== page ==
Wednesday, April 11, 2012

2012.04.11 Snoozing and Schmoozing With Shostakovich

Last month we went to a Boston Symphony Orchestra concert and I think I heard my symphony.

I settled into my seat for the first offering and quickly was surrounded by the gentle timbre of sleep breathing. It was Friday midday, nap time for the elderly. I found the surround sound quite soothing. No one snored.

Perhaps one day I will be snoozing like this but for now the music has the opposite effect. It brings me to the edge of my seat, stretching every awakened nerve.

Shostakovich’s #5 symphony is electric. It was very political written at the time of Stalin, a protest in the guise of great beauty. The music is full of lament especially in the Largo movement that made me cry. It was a statement the political powers would miss.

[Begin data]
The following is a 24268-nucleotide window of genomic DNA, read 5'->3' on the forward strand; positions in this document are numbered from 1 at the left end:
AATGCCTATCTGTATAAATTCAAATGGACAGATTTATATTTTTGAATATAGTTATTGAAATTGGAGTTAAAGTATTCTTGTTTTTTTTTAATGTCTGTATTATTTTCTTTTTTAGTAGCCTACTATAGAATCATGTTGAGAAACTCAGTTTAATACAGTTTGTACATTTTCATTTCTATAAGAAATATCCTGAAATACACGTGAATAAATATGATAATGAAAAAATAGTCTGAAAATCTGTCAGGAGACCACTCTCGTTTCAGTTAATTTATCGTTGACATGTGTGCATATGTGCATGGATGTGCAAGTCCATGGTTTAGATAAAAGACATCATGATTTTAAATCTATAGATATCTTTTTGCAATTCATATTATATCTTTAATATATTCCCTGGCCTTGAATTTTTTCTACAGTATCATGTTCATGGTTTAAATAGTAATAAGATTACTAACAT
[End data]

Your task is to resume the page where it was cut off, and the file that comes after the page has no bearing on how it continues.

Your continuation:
The program note called Shostakovitch a musician of great sensitivity (is there any other kind?)  who "gleefully 'pushed the envelope.' "  I grinned.

And of course the damn thing ended with a crashingly lively triumvalist march inserted, as tradition demanded, to reassure the Communist leaders that the people were SO joyous about their new regime—all grandiose bullshit of course.

(Shostakovitch added the march to save his life, the life he almost lost over one of his less subtle and more provocative pieces.)  

The commentator called Stalin's demand for cover-up marches to "fool" the people"grandiosomania"—something to watch out for.

The march worked to awaken the snoozers, however, who joined the thunderous applause clapping with vigor, and shouting, Bravo! For a long time they clapped and rejoiced, until it was time to catch the bus home. Waiting in the perpetual ladies room line I heard everyone,exclaiming to each other how “wonderful” the concert was.

Who says you don’t hear when you’re sleeping?

And you know the phony march didn’t ruin the integrity of the music or jar my soul.